Ninety thousand words appear on the screen in front of me. That’s ten thousand too many, and I’m not going to trim that extra ten by cutting a word here or a sentence there. It’s time to read, review, cut, and polish. It’s time to edit.
I am often asked if writing is hard. My answer is simple, and one that I have commonly heard from some of the greatest teachers and philosophers I have known: Everything is difficult, until it is not. Sometimes it is hard to get started. Sometimes it is difficult to stay focused. Sometimes it is challenging to follow the path the story wants to take you down. But all of these things get easier with practice.
It is quite easy to write poorly. It is harder to write well, but that too, gets easier with practice. And following another writing wisdom that I remind myself of daily: you can fix a bad page; you can’t fix a blank page.
So I guess the truth is: yes, I find writing easy.
I have enjoyed the rush of Nanowrimo, successfully completing a 50000 word first draft of a novel in the 30 days each time I have participated. I have been inspired by fresh ideas late in the night, pumping out 10000 words in one sitting, crashing in the early hours of the morning. As I have said before, sometimes I feel like I am just a puppet with my fingers on the keyboard, and the stories just write themselves.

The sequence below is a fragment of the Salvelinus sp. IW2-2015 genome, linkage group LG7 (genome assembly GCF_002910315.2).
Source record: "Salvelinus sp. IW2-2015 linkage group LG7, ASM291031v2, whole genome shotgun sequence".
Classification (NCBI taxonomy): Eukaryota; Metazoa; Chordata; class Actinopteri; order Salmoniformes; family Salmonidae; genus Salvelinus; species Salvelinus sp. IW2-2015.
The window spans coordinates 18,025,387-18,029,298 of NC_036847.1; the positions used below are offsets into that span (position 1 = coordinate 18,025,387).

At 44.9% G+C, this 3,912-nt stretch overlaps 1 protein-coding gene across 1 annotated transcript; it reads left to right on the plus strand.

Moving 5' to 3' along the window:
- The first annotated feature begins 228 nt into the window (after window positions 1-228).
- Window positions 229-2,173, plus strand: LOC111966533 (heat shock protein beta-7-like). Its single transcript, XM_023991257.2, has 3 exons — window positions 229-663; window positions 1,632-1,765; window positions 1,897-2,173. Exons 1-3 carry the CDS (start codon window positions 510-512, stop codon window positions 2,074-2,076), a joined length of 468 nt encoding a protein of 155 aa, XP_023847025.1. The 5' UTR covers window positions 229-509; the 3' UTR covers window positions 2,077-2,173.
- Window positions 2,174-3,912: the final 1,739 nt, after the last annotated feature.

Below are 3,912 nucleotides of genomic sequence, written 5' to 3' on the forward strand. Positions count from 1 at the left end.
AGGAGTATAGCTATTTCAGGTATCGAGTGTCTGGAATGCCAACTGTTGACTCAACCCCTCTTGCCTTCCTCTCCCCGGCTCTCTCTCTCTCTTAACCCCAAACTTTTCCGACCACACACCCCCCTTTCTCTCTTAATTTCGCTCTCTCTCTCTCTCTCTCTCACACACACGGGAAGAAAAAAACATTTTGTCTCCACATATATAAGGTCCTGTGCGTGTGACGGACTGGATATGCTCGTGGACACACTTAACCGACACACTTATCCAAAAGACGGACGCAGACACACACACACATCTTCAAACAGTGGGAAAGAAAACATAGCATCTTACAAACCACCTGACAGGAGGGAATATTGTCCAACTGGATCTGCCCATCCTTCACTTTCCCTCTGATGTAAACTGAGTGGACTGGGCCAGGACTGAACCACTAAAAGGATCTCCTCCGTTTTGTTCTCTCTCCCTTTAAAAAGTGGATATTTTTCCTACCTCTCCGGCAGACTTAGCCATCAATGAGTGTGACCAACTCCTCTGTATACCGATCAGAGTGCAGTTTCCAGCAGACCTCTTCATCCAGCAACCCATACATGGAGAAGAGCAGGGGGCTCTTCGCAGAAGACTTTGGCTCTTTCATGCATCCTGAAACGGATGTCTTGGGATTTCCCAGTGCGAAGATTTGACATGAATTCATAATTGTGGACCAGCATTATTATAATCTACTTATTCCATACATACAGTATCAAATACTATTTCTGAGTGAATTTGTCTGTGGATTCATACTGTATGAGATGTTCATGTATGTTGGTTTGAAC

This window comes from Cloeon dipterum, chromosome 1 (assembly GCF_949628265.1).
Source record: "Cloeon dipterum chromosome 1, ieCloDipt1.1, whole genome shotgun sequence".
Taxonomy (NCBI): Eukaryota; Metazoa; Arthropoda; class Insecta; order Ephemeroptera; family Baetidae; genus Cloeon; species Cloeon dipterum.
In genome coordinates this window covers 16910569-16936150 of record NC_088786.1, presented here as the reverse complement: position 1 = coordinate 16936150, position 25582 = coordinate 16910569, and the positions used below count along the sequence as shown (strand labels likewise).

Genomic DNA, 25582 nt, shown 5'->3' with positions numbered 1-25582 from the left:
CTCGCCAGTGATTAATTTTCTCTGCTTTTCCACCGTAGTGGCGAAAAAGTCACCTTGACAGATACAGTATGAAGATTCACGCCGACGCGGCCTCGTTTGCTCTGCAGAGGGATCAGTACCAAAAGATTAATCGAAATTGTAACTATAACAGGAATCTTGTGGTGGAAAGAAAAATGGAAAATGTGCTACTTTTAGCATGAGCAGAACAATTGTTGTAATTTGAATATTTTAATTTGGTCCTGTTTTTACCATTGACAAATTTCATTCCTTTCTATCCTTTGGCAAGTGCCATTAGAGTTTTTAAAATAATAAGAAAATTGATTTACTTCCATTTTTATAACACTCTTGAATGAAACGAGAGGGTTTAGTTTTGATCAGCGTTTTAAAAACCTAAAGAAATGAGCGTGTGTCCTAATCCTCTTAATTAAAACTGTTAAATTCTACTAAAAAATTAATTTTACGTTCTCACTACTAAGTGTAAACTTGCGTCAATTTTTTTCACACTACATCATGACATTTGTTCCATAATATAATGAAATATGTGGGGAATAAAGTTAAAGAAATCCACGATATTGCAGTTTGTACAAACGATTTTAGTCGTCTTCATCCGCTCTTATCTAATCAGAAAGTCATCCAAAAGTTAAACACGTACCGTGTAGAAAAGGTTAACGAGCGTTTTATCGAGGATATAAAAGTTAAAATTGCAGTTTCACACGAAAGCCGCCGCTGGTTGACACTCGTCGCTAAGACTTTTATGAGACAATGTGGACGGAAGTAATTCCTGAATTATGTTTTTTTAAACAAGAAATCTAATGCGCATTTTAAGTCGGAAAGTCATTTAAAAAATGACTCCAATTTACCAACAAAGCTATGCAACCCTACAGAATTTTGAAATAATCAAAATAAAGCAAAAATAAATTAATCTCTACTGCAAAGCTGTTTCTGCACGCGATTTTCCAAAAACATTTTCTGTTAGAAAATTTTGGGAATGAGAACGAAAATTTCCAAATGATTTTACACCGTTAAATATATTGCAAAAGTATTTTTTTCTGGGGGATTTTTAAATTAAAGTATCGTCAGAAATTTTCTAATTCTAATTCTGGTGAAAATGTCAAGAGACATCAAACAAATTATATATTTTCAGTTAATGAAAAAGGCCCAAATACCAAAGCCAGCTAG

Writing is easy.
And then there is editing.
Editing is slow and painful, exhausting and thankless.
Writing is inviting all your friends to a party. Editing is being told to choose only two from twenty that you can actually invite. Writing is the party. Editing is the Sunday morning clean up that takes all day, all week, all month. Months. Years.
Long after the excitement of “The End” and the premature celebrations of success, editing lingers, promising hour after unending hour of assurances that what you thought was good, needs to actually be a lot better.
Writing is beautiful. Editing is brutal.
So writing is not hard. But producing something worthy of being read is. And as much as I struggle, and procrastinate, make excuses and go off on tangents with diversions and distractions to avoid the cumbersome task, in the end it is not so thankless. Hopefully the thanks is in the story, made all the better for the effort of the edit.